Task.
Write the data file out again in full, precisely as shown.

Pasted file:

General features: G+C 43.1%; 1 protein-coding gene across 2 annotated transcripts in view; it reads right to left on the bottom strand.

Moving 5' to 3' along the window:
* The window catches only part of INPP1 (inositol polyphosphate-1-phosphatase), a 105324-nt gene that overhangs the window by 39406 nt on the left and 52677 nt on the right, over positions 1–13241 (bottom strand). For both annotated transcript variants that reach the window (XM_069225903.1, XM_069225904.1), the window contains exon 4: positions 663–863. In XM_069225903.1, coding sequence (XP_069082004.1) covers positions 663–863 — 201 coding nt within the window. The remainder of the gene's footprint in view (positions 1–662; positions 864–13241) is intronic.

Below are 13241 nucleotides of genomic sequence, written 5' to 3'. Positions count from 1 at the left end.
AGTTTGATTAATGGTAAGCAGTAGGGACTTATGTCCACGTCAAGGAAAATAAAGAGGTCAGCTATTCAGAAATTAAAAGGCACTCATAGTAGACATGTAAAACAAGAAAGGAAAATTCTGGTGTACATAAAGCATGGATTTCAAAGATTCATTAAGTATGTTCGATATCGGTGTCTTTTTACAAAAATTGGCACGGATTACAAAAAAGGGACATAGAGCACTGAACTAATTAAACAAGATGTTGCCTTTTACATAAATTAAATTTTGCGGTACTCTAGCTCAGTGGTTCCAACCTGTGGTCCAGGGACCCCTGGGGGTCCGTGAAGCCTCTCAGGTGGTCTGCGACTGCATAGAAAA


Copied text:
General features: G+C 43.1%; 1 protein-coding gene across 2 annotated transcripts in view; it reads right to left on the bottom strand.

Moving 5' to 3' along the window:
* The window catches only part of INPP1 (inositol polyphosphate-1-phosphatase), a 105324-nt gene that overhangs the window by 39406 nt on the left and 52677 nt on the right, over positions 1–13241 (bottom strand). For both annotated transcript variants that reach the window (XM_069225903.1, XM_069225904.1), the window contains exon 4: positions 663–863. In XM_069225903.1, coding sequence (XP_069082004.1) covers positions 663–863 — 201 coding nt within the window. The remainder of the gene's footprint in view (positions 1–662; positions 864–13241) is intronic.

Below are 13241 nucleotides of genomic sequence, written 5' to 3'. Positions count from 1 at the left end.
AGTTTGATTAATGGTAAGCAGTAGGGACTTATGTCCACGTCAAGGAAAATAAAGAGGTCAGCTATTCAGAAATTAAAAGGCACTCATAGTAGACATGTAAAACAAGAAAGGAAAATTCTGGTGTACATAAAGCATGGATTTCAAAGATTCATTAAGTATGTTCGATATCGGTGTCTTTTTACAAAAATTGGCACGGATTACAAAAAAGGGACATAGAGCACTGAACTAATTAAACAAGATGTTGCCTTTTACATAAATTAAATTTTGCGGTACTCTAGCTCAGTGGTTCCAACCTGTGGTCCAGGGACCCCTGGGGGTCCGTGAAGCCTCTCAGGTGGTCTGCGACTGCATAGAAAA